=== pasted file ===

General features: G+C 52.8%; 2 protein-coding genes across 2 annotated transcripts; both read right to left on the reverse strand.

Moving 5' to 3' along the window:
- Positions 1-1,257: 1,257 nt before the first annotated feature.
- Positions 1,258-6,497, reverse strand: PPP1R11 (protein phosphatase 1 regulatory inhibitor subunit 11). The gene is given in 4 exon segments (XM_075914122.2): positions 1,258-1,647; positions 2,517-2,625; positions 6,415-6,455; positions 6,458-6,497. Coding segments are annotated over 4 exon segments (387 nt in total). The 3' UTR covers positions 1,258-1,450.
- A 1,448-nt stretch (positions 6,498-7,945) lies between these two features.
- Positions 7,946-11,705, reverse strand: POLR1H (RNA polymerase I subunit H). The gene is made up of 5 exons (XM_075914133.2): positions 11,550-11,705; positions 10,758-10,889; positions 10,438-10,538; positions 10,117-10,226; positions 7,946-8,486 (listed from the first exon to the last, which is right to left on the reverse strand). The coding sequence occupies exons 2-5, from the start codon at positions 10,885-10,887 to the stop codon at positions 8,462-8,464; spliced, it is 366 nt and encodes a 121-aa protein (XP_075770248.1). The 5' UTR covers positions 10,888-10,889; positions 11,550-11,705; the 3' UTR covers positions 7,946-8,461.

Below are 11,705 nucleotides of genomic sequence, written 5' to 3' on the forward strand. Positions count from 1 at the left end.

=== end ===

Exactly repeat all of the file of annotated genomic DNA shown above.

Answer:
General features: G+C 52.8%; 2 protein-coding genes across 2 annotated transcripts; both read right to left on the reverse strand.

Moving 5' to 3' along the window:
- Positions 1-1,257: 1,257 nt before the first annotated feature.
- Positions 1,258-6,497, reverse strand: PPP1R11 (protein phosphatase 1 regulatory inhibitor subunit 11). The gene is given in 4 exon segments (XM_075914122.2): positions 1,258-1,647; positions 2,517-2,625; positions 6,415-6,455; positions 6,458-6,497. Coding segments are annotated over 4 exon segments (387 nt in total). The 3' UTR covers positions 1,258-1,450.
- A 1,448-nt stretch (positions 6,498-7,945) lies between these two features.
- Positions 7,946-11,705, reverse strand: POLR1H (RNA polymerase I subunit H). The gene is made up of 5 exons (XM_075914133.2): positions 11,550-11,705; positions 10,758-10,889; positions 10,438-10,538; positions 10,117-10,226; positions 7,946-8,486 (listed from the first exon to the last, which is right to left on the reverse strand). The coding sequence occupies exons 2-5, from the start codon at positions 10,885-10,887 to the stop codon at positions 8,462-8,464; spliced, it is 366 nt and encodes a 121-aa protein (XP_075770248.1). The 5' UTR covers positions 10,888-10,889; positions 11,550-11,705; the 3' UTR covers positions 7,946-8,461.

Below are 11,705 nucleotides of genomic sequence, written 5' to 3' on the forward strand. Positions count from 1 at the left end.